A brokerage firm (“house”) that is a member of the Chicago Mercantile Exchange (CME) places orders to buy or sell futures or options contracts for companies or individuals and earns a commission on each transaction. Everyone who trades futures and options contracts must have an account with a brokerage house.

Placing the Order

When you call in an order, you specify the futures contract you want to buy or sell, including the contract month. Each commodity has more than one contract, each one with a different maturity date. For example, there are four Eurodollar futures with maturity dates of March, June, September and December. So if you want June Eurodollars, you have to let the brokerage firm know that. You also say whether you’re buying or selling and how many contracts you want bought or sold. Sometimes you even dictate the price.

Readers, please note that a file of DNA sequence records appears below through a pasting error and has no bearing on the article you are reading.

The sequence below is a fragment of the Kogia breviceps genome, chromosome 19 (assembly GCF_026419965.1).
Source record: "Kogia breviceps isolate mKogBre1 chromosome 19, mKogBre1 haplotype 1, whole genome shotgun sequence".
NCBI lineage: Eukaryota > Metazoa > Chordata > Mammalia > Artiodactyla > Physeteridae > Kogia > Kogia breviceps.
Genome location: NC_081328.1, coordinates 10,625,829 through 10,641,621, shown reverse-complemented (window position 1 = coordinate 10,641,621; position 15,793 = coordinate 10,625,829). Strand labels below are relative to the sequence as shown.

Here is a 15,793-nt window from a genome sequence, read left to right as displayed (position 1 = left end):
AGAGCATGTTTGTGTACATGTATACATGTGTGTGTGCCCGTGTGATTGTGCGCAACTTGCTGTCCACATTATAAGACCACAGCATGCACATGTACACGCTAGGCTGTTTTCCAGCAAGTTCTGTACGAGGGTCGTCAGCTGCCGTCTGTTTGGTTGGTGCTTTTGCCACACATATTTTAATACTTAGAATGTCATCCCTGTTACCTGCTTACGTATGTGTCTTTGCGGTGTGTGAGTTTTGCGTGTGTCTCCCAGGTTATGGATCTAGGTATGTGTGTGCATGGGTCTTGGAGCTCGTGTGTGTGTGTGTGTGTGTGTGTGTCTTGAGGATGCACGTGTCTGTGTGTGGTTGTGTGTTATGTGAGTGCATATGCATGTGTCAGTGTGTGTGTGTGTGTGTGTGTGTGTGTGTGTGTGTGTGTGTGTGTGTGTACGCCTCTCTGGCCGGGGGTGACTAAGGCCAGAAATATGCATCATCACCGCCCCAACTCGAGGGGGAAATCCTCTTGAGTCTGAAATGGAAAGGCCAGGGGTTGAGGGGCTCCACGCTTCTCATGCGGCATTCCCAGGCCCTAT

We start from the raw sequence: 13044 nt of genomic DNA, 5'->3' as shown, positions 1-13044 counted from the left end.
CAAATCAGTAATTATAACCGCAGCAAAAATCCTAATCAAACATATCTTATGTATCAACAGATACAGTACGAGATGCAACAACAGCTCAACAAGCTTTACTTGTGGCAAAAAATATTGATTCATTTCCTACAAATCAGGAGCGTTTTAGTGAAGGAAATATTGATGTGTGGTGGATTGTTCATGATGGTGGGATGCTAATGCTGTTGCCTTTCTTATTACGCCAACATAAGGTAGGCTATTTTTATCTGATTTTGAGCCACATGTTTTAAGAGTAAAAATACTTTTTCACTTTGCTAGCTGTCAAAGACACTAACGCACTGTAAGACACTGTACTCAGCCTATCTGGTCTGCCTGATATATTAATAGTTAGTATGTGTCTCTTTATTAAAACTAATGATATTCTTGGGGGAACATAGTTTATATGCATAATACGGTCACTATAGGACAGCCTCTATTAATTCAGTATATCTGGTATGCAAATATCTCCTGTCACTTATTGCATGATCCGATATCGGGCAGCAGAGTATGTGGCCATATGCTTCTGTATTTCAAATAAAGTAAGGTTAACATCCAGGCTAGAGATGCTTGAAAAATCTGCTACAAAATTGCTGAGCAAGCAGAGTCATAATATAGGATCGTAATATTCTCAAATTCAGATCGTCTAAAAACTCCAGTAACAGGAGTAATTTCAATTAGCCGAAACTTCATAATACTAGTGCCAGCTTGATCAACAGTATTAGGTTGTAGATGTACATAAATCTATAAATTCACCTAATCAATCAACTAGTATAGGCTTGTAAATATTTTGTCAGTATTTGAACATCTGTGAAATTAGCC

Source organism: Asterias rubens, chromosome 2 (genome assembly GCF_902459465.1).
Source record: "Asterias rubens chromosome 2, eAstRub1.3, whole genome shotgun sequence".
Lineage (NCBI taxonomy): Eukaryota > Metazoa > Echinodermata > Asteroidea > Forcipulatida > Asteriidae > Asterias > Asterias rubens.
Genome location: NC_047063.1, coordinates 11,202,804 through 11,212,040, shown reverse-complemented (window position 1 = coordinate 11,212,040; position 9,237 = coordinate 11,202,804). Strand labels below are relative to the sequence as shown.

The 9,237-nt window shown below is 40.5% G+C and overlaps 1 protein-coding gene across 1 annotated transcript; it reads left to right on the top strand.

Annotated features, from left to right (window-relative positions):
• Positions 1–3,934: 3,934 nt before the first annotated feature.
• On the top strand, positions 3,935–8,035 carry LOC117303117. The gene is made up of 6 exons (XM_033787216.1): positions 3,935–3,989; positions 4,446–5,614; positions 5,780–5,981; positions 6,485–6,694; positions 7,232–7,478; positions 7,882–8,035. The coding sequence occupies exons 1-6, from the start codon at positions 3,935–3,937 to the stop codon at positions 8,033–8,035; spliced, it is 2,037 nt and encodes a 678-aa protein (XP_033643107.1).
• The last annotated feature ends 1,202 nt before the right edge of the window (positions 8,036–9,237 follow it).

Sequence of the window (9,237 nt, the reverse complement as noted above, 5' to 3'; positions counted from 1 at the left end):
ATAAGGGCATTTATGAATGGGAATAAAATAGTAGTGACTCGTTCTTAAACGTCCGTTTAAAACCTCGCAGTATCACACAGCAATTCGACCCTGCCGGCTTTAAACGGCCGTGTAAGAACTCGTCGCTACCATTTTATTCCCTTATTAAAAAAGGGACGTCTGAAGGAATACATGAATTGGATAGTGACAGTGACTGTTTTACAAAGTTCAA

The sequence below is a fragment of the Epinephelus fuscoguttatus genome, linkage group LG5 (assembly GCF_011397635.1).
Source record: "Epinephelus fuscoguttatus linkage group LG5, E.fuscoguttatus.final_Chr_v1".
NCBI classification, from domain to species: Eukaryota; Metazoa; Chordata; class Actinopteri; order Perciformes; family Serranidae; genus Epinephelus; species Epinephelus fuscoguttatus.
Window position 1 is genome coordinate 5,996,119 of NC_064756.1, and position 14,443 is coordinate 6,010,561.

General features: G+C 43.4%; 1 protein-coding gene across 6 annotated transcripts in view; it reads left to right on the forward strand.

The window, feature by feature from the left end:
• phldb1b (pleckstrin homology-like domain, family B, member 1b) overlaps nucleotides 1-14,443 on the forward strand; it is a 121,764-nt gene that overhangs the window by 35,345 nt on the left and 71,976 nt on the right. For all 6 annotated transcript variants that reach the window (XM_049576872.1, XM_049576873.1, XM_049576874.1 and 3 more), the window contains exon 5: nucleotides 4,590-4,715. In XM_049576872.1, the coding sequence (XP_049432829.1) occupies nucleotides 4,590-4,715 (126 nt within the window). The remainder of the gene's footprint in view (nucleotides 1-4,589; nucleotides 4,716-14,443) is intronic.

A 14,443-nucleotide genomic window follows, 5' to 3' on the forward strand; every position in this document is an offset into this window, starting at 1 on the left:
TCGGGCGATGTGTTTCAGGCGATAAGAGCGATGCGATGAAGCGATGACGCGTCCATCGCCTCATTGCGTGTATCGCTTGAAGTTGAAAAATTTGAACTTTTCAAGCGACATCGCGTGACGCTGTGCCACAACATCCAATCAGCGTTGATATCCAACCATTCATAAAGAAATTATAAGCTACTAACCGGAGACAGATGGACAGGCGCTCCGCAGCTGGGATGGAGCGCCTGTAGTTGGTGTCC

The market order is one type of order. When you place a market order, you are asking that order to be filled at the best available price immediately after receipt of the order. You might say, “Buy 2 December Deutsche marks at the market.” After the brokerage firm writes up this order, it’s rushed to the floor broker in the pit who executes it right away.
If you place a limit order, you’re asking the broker to fill the order at a specified price. If you say, “Buy 20 January Lumber at 395 even” ($395.00/thousand board feet), the floor broker can fill the order at 395.00 or any price lower, but not at a higher price. Likewise, if you say “Sell 10 May Lumber at 40 even” ($400.00/thousand board feet), the floor broker can fill the order at 400.00 or any price higher, but not at a lower price.

If the price you state in your limit order isn’t reached during the trading session, your order wouldn’t be filled at all.